February 29, 2024 // Bishop

We Have a ‘God Who Chooses,’ Bishop Says at Rite of Election

“For the sake of Jacob, my servant, and Israel, my elect, I have called you by your name. I have taken you up though you have known me not.”

– Isaiah 45:4

On a sunny but chilly Sunday afternoon in February – the First Sunday of Lent, February 18 – the pews of the Cathedral of the Immaculate Conception in Fort Wayne are full, as sponsors, catechumens, and candidates for full communion with the Catholic Church are gathered for the annual Rite of Election. Representatives from the various parishes in Fort Wayne and the surrounding area converge here at what Bishop Rhoades hails as the Mother Church of our diocese, where catechumens and candidates are presented to the bishop after a long season of prayer, meditation, and discernment.

The Rite of Election is an event that dates back to the
early Church, where those joining the Church – catechumens (those yet to be baptized) and candidates (those baptized into other Christian traditions but on a
path of conversion to Catholicism) – begin their final journey into full communion with the Catholic faith are welcomed and presented before the bishop.

Photos by Joe Romie
The annual Rite of Election was held at the Cathedral of the Immaculate Conception in Fort Wayne on Sunday, February 18, with Bishop Rhoades presiding.

The theme of the elect is prominent across the Scriptures, as throughout history God has called individuals to live in communion with Him and to bring that communion to the world.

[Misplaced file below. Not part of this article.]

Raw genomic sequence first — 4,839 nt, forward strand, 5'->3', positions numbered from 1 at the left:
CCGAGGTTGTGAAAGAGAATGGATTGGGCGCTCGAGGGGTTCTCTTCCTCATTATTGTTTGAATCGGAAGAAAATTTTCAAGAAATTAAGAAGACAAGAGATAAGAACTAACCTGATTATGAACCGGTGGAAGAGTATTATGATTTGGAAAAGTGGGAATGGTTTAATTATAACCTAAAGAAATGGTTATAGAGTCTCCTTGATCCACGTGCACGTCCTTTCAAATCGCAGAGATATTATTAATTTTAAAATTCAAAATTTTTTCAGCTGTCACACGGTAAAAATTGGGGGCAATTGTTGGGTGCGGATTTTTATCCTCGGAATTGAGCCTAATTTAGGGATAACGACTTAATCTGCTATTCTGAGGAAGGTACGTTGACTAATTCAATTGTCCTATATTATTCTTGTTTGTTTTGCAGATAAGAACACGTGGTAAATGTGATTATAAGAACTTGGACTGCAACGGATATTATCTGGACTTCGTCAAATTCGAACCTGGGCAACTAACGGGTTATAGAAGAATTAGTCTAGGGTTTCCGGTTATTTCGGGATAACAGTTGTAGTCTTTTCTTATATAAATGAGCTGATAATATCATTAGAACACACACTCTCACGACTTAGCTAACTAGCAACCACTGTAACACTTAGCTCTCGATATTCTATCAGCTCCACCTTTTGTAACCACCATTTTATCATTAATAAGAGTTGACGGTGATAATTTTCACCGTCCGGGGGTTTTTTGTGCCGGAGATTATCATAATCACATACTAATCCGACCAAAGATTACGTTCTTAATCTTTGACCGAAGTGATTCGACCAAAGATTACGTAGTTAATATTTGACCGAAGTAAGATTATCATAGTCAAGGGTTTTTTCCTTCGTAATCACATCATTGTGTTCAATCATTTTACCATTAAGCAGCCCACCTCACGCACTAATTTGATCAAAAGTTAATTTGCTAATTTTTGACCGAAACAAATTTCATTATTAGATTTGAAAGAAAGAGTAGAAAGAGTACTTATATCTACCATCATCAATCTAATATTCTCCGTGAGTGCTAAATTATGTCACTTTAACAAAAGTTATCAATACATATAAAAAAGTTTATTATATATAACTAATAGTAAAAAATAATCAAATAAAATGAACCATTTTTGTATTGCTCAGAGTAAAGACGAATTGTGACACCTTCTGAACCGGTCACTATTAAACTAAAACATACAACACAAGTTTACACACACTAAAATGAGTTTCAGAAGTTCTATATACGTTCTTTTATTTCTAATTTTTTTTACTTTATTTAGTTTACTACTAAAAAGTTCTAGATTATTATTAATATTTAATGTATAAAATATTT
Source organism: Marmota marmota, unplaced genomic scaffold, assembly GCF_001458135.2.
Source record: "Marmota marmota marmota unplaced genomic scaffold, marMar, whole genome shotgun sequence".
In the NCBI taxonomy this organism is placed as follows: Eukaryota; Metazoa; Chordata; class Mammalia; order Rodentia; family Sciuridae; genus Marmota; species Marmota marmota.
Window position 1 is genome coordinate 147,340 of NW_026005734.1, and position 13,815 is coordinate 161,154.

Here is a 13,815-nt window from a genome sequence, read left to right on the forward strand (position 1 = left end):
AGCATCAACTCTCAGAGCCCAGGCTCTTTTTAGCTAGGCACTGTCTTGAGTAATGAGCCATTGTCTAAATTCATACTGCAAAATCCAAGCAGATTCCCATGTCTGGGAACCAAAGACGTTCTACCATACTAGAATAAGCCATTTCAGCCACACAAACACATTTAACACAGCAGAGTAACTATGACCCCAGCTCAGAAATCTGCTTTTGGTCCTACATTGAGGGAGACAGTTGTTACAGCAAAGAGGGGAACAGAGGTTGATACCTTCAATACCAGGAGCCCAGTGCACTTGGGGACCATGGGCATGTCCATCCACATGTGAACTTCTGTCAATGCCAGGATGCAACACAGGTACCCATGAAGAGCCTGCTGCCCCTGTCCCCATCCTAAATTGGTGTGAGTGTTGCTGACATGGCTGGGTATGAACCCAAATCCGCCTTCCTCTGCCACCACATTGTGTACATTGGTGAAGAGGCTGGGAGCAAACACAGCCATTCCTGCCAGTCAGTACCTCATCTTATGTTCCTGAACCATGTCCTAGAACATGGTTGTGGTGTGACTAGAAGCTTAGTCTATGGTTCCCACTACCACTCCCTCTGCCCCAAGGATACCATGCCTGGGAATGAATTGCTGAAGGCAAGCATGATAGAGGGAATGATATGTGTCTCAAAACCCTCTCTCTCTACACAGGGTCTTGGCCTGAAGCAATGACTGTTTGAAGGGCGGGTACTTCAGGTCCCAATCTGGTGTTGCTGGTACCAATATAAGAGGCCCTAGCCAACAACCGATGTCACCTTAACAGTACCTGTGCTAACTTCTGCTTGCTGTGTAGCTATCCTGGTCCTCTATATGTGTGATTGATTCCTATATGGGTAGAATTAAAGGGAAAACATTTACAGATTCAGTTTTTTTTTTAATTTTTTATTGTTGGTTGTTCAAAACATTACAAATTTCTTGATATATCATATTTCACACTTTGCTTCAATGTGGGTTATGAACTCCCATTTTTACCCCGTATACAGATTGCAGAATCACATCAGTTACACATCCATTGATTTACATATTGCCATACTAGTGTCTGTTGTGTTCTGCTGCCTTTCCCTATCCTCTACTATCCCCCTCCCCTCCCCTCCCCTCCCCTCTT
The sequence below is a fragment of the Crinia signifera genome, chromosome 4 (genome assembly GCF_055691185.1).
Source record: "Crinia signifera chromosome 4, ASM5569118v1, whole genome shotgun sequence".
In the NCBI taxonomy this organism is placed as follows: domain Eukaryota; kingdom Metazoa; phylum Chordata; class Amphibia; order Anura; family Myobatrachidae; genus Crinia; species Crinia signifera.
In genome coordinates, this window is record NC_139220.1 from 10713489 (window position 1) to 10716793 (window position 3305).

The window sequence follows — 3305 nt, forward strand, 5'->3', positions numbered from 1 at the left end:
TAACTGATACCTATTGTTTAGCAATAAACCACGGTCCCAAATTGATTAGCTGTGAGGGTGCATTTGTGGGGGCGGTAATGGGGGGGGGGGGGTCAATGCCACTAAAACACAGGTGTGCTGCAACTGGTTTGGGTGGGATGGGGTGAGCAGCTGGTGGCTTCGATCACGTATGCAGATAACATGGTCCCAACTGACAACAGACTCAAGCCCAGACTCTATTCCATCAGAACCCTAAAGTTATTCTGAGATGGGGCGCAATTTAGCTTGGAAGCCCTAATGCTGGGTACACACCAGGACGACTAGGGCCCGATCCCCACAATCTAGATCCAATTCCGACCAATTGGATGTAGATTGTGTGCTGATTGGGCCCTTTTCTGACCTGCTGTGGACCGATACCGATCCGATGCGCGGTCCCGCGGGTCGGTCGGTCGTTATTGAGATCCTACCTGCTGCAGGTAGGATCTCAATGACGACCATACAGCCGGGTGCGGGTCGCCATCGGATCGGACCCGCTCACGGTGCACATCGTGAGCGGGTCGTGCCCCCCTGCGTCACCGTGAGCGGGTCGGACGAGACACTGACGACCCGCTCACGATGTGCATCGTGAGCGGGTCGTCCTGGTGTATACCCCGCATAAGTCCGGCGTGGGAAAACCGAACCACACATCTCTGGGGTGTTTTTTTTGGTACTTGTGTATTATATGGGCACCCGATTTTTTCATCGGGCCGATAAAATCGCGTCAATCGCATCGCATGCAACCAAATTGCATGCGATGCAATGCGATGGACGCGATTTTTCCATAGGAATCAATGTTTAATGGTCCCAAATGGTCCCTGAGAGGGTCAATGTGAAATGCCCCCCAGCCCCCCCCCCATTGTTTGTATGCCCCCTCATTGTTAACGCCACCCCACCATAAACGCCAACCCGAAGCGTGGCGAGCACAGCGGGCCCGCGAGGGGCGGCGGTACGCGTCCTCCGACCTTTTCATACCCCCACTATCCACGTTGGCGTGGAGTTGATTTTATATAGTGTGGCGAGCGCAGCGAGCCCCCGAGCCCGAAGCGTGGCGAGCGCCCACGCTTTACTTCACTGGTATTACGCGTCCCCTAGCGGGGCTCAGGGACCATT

In his homily, Bishop Rhoades gave several examples of God choosing places to be uniquely his own, such as Mount Zion and the Temple in Jerusalem.

“Of all the mountains in the world, God chose Mount Zion as His mountain, and of all the holy places around the world, God chose the Temple in Jerusalem as His special and unique dwelling place.” Bishop Rhoades highlighted God’s call to his Chosen People, His elect, not only the Israelites as a whole but certain individuals whom God called to bring light and justice to a world in darkness.

“God not only chose the people of Israel to be His people, but He also chose or elected particular individuals for special favor which He didn’t give to others.”

Bishop Rhoades brought up the question of God showing partiality and, to a certain extent, exclusion. How can a God who loves all of humanity be exclusive in His selections, showing favor of one group over another, one person over another? Bishop Rhoades offered an explanation.

“In a culture which so highly values equality and inclusion, how can we believe in a God who appears to show favoritism or to be exclusionary? There’s clearly a tension here. How do we resolve the tension? How is it that God elected one particular people to be His Chosen People, the Israelites? Didn’t He thereby exclude the Egyptians, the Babylonians, and the Greeks? Why did He choose certain individuals over others to lead and guide His people? To answer these questions and to resolve this tension, it is important to understand election in the biblical sense,” Bishop Rhoades continued. “First of all, God didn’t choose people because they earned it or because of their particular gifts. He didn’t choose Israel because it was a great nation. In fact, Israel was the smallest of nations. He didn’t choose Abraham, or Isaac, or Jacob, Moses, or David, or Solomon, or Isaiah, or Jeremiah for their greatness. In fact, the Bible emphasizes their weakness, their inefficiencies.”